Podcast: Play in new window | Download (Duration: 8:20 — 8.6MB) | Embed
Subscribe: Apple Podcasts | RSS | More
I have been retired for seven years now, and I enjoy every minute of it. I retired when I was 53 years old but could have (and should have) retired at the age of 50. There has been a lot to learn in my retirement. I can describe my retirement in one word, options. There are unlimited options for me now that I didn’t have when I worked for the government. I can be or do anything I want now. Listen and learn about 5 things I wish I knew before retirement.
Get A Printable and An Editable Planner For Free. The Planner Includes A Gratitude Pad And Journaling Pages. Also A 12 Month Fillable Calendar.
5 Things I Wish I Knew Before Retirement Episode 9
When I was working, I attended a pre-retirement seminar a couple of years before I retired. We were allowed to request attendance five years before our minimum retirement date. At the end of the seminar, I wrote on my evaluation that it was great information. The only problem was we needed the information sooner. It was too late for a lot of people to do what was needed for a comfortable retirement. Here are five things to do for a comfortable retirement.
- Begin Planning Early.
- Develop Specialized Knowledge and Skills.
- Find a Good Financial Planner.
- Begin Saving Early.
- Pay off Your Mortgage.
Start Planning For Retirement Early
When I started my career, I was 23 years old. Two things that I never thought were going to happen back then were: I would retire; I would get old. When you are young you never think about getting old, but it is inevitable. It happens to all of us. Starting your career is when you should start planning for your retirement. Begin thinking about what you want to do and how you want to live when that day finally comes.
Beginning your plan early will allow you to adjust to everything life throws your way. Sometimes life throws you the good things, marriage, children, etc. Other times the bad things are death, injury, sickness, etc. Good things and bad will affect your retirement. By planning for the future early in your career, you can minimize the impact.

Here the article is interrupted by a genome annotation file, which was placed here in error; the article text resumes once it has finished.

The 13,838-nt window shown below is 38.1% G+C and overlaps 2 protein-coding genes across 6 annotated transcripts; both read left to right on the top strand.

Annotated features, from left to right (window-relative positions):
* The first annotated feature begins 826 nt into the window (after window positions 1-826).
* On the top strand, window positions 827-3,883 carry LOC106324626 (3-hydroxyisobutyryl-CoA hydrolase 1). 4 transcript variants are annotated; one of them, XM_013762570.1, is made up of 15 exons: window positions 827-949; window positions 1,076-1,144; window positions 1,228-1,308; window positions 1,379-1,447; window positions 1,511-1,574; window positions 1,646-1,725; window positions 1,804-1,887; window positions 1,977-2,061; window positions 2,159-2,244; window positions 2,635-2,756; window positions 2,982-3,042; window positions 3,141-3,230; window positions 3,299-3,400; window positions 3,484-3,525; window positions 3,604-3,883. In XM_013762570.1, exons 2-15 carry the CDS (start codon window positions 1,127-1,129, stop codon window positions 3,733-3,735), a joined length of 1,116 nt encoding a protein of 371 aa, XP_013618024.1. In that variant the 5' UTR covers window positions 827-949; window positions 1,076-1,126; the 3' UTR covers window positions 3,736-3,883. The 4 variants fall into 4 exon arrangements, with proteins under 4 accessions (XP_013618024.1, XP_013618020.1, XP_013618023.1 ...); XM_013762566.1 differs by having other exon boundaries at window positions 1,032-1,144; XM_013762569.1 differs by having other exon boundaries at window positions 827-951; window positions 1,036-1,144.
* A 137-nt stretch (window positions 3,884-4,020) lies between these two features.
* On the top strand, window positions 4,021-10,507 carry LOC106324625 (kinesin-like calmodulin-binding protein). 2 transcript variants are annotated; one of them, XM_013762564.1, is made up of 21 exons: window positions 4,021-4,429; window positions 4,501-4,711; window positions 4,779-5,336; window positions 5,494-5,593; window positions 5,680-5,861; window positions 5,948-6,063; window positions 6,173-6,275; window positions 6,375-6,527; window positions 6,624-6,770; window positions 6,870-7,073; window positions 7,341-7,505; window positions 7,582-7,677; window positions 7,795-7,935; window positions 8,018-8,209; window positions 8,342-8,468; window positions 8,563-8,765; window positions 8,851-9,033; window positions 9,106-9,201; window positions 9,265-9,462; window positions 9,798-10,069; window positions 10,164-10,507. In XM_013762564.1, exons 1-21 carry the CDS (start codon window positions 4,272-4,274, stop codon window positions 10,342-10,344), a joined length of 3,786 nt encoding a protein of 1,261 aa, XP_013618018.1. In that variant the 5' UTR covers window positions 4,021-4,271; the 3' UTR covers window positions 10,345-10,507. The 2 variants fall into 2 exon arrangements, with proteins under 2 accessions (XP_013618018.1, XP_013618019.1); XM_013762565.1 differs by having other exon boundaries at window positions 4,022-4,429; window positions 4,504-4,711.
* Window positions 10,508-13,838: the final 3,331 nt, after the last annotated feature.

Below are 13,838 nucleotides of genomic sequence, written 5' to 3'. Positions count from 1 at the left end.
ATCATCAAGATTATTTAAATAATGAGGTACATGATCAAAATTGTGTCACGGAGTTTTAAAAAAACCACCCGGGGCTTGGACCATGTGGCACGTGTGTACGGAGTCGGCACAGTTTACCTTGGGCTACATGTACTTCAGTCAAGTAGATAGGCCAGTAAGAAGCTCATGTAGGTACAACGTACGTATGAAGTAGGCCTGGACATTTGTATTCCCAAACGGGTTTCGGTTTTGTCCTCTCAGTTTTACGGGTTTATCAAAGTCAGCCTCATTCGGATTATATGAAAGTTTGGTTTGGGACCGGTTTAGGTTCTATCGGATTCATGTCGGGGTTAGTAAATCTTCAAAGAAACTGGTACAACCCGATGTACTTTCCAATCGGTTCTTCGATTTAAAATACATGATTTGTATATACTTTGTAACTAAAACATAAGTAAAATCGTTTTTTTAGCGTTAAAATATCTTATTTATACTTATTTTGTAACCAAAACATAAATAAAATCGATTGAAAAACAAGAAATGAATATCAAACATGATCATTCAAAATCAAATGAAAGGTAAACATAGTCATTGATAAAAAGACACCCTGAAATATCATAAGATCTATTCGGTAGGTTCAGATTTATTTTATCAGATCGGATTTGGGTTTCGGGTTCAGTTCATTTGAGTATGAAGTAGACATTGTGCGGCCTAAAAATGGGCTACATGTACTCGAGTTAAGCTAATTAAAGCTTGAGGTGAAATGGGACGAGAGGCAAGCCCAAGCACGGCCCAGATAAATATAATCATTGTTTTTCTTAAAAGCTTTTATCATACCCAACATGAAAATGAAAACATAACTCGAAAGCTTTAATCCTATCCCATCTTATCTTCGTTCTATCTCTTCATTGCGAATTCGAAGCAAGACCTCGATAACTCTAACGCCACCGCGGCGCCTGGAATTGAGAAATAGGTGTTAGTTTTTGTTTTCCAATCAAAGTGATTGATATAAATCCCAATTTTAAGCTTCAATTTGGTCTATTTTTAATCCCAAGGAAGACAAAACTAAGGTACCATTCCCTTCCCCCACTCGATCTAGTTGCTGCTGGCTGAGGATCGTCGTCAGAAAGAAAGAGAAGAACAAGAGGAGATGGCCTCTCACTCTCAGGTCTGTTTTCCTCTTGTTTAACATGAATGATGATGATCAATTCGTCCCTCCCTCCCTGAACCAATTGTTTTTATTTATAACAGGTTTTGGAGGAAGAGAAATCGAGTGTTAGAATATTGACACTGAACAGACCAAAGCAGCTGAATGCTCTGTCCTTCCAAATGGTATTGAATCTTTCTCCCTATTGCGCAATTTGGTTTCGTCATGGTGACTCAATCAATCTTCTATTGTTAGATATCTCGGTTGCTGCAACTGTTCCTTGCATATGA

Things To Do Before Retirement
During my 30 year career, I developed certain skills and knowledge. After I retired, I learned that most of my skills and knowledge did not transfer to my new life. If you have generalized skills and knowledge, you will learn that every retiree has the same skillset. There is a lot of competition. Finding your niche will help you stand out against the competition. I suggest that you research, throughout your career, skills that are needed in the private sector. Take courses and study those skills to gain the knowledge that you need.
Find a good financial planner. Unless you are an expert on finances, you will need a financial planner. They can help you make the right decisions with your money. This step will allow you to keep as much money as you can before retirement. It is a big change to go from knowing a check comes every two weeks to a smaller check arriving once a month. You will need to supplement your retirement with other sources of income if you want to maintain your current lifestyle.
Begin saving as early as you can. The earlier you begin, the more money you will have in retirement. I always put money into my Thrift Savings Account, which is the government 401(k). If I had to do it over again, I would maximize my contributions. In retirement, you can use your savings to supplement your retirement. I withdraw a certain amount every month. Because the stock market has done so well, my savings have increased.
Saving early is probably the most important thing you can do. I recommend setting a goal for the amount of money you want to save before retirement. For me, the best thing was having it withdrawn from my paycheck and placed into my account. Out of sight, out of mind. Since I never saw the money, it was like it never existed. My savings account would grow every two weeks without me doing anything.
Pay Off The House
Pay off your mortgage. My mortgage is my largest expense, as it is for most people. Since I transferred a lot during my career, I was not able to pay off my last mortgage. I bought houses and sold houses; made and lost money. If I had stayed in one location, in the same house, I would not have to worry about a mortgage now. I think about what I could do in the places I could go if I did not have a mortgage. If at all possible, pay off your mortgage before you retire.
These are just 5 things I wish I knew before retirement. I am not an expert on retirement or financial planning. I hope you will begin thinking about retirement now that you are young and not wait until it is too late. Do your research, make a plan, and find a financial planner to help you. Always remember to start saving early.